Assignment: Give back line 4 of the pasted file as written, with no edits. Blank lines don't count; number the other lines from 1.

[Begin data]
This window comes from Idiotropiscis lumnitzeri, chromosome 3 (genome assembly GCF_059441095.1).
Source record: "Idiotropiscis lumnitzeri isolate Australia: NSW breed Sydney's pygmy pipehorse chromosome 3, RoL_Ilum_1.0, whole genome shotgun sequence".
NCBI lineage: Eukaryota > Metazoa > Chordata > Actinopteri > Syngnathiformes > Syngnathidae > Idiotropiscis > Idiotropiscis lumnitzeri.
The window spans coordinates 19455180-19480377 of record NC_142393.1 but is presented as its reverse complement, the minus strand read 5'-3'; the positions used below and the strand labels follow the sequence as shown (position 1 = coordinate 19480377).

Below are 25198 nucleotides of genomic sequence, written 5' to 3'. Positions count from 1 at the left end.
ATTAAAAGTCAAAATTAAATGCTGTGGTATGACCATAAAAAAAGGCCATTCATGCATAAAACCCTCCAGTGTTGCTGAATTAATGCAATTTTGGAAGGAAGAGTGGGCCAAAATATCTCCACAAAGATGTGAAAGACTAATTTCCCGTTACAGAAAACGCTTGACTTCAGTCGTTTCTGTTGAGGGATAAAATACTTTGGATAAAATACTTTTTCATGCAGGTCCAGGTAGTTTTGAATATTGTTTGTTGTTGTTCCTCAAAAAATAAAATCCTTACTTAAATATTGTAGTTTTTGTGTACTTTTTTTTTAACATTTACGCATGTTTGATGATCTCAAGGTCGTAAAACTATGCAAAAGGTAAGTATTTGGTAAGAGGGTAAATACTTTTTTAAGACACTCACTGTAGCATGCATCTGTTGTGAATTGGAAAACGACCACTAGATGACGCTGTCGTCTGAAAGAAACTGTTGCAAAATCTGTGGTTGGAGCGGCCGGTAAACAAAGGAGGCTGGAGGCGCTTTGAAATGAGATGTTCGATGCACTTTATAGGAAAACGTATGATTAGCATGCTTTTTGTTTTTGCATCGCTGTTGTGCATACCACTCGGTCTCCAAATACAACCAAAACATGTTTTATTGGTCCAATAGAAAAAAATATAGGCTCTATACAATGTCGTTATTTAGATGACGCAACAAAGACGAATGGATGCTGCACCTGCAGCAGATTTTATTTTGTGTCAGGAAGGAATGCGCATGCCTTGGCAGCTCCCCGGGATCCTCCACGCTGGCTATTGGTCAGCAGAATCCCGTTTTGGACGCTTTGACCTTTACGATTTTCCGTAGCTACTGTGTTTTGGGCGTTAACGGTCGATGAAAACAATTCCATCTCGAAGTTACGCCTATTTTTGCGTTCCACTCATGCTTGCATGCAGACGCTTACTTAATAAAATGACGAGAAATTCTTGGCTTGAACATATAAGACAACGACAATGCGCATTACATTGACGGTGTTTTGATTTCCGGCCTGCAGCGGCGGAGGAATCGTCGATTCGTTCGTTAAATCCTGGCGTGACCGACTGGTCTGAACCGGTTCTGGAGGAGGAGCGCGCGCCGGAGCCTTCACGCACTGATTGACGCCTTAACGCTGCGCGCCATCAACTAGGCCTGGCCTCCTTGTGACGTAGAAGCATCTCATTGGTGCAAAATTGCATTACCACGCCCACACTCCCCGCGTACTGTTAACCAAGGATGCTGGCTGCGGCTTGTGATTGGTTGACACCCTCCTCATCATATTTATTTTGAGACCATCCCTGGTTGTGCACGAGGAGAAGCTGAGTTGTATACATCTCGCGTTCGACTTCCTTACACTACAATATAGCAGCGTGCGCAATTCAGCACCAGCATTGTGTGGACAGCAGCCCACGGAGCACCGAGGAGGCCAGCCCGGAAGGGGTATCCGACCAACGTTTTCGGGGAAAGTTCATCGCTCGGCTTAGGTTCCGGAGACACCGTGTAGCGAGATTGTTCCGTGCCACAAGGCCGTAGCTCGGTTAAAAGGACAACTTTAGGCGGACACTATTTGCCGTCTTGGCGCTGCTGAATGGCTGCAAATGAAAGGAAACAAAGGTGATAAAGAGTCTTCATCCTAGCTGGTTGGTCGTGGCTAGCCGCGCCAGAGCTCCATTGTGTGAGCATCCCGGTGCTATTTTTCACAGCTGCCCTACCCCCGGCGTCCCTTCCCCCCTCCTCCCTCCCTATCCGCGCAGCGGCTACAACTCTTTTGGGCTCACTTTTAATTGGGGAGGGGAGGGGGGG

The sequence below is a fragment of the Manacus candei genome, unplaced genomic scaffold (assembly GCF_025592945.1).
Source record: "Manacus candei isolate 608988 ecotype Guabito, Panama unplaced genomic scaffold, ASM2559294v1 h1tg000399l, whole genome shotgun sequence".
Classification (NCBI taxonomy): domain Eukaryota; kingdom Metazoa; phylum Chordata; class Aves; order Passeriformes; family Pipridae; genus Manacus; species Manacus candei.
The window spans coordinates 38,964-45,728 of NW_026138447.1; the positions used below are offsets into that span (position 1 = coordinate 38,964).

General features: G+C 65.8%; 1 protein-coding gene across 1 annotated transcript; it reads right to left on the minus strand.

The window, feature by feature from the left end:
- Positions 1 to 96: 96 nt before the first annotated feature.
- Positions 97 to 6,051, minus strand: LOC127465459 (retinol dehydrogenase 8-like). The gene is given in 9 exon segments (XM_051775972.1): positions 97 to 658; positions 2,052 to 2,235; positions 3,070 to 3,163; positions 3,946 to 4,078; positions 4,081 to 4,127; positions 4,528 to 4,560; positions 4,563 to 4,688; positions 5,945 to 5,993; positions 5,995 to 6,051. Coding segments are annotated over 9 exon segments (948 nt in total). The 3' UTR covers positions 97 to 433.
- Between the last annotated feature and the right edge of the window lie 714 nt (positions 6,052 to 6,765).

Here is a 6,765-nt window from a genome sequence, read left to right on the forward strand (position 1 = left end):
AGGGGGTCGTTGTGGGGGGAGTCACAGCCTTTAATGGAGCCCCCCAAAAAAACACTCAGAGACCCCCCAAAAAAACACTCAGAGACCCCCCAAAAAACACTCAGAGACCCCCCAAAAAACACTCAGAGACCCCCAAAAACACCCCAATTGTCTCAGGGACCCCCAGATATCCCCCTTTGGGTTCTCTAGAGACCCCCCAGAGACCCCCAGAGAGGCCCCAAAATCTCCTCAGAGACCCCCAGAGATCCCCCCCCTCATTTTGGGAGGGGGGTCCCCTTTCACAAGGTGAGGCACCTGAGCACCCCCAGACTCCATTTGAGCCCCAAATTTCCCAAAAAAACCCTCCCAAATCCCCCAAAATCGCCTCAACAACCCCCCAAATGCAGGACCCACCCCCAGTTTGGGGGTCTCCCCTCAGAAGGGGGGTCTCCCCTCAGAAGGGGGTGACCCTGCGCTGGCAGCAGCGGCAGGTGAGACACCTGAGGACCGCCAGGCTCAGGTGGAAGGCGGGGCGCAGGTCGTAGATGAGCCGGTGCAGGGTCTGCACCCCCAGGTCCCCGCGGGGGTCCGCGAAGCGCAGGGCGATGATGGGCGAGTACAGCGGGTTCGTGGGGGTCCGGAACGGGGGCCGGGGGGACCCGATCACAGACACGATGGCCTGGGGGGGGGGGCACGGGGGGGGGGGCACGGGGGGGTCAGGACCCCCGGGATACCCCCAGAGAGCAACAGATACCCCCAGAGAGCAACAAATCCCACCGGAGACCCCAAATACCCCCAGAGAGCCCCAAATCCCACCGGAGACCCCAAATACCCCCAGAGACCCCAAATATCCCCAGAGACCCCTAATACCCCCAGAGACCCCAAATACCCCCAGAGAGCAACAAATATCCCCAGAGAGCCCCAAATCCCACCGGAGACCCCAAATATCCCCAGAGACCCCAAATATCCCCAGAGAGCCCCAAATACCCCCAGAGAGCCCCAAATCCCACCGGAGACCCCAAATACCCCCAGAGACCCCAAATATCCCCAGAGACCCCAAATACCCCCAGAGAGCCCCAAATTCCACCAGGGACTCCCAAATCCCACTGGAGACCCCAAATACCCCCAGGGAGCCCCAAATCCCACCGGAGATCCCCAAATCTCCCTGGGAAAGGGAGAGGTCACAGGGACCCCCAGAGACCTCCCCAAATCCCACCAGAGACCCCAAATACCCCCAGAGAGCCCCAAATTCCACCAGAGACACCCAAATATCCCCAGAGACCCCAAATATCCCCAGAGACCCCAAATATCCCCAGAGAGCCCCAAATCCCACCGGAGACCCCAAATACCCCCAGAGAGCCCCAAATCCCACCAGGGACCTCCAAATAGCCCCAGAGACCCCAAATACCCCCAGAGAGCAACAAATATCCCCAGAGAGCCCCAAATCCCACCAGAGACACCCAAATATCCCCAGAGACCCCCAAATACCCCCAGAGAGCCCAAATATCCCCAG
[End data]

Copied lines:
The window spans coordinates 19455180-19480377 of record NC_142393.1 but is presented as its reverse complement, the minus strand read 5'-3'; the positions used below and the strand labels follow the sequence as shown (position 1 = coordinate 19480377).